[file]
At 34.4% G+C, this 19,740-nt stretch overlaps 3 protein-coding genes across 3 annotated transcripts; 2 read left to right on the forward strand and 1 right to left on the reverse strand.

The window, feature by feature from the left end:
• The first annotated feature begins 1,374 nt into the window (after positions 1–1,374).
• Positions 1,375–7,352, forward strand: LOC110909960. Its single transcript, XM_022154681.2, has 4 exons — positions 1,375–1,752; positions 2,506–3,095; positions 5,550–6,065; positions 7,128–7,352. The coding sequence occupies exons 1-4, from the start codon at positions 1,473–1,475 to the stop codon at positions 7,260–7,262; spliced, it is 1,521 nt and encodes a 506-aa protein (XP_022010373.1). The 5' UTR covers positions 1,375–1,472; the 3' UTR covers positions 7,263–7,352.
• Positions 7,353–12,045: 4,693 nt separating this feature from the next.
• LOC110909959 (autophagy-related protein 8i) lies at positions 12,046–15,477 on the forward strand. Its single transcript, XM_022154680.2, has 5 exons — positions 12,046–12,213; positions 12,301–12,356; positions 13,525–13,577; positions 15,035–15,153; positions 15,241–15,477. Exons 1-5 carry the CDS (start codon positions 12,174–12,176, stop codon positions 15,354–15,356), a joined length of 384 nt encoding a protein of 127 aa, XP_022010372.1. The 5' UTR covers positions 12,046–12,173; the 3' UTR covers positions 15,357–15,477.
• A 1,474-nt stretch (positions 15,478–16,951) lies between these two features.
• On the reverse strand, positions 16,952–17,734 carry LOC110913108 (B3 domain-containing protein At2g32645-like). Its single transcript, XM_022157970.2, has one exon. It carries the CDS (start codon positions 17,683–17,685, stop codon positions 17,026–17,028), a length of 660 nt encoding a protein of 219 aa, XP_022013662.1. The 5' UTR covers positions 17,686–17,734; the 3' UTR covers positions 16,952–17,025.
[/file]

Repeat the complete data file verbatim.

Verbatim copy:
At 34.4% G+C, this 19,740-nt stretch overlaps 3 protein-coding genes across 3 annotated transcripts; 2 read left to right on the forward strand and 1 right to left on the reverse strand.

The window, feature by feature from the left end:
• The first annotated feature begins 1,374 nt into the window (after positions 1–1,374).
• Positions 1,375–7,352, forward strand: LOC110909960. Its single transcript, XM_022154681.2, has 4 exons — positions 1,375–1,752; positions 2,506–3,095; positions 5,550–6,065; positions 7,128–7,352. The coding sequence occupies exons 1-4, from the start codon at positions 1,473–1,475 to the stop codon at positions 7,260–7,262; spliced, it is 1,521 nt and encodes a 506-aa protein (XP_022010373.1). The 5' UTR covers positions 1,375–1,472; the 3' UTR covers positions 7,263–7,352.
• Positions 7,353–12,045: 4,693 nt separating this feature from the next.
• LOC110909959 (autophagy-related protein 8i) lies at positions 12,046–15,477 on the forward strand. Its single transcript, XM_022154680.2, has 5 exons — positions 12,046–12,213; positions 12,301–12,356; positions 13,525–13,577; positions 15,035–15,153; positions 15,241–15,477. Exons 1-5 carry the CDS (start codon positions 12,174–12,176, stop codon positions 15,354–15,356), a joined length of 384 nt encoding a protein of 127 aa, XP_022010372.1. The 5' UTR covers positions 12,046–12,173; the 3' UTR covers positions 15,357–15,477.
• A 1,474-nt stretch (positions 15,478–16,951) lies between these two features.
• On the reverse strand, positions 16,952–17,734 carry LOC110913108 (B3 domain-containing protein At2g32645-like). Its single transcript, XM_022157970.2, has one exon. It carries the CDS (start codon positions 17,683–17,685, stop codon positions 17,026–17,028), a length of 660 nt encoding a protein of 219 aa, XP_022013662.1. The 5' UTR covers positions 17,686–17,734; the 3' UTR covers positions 16,952–17,025.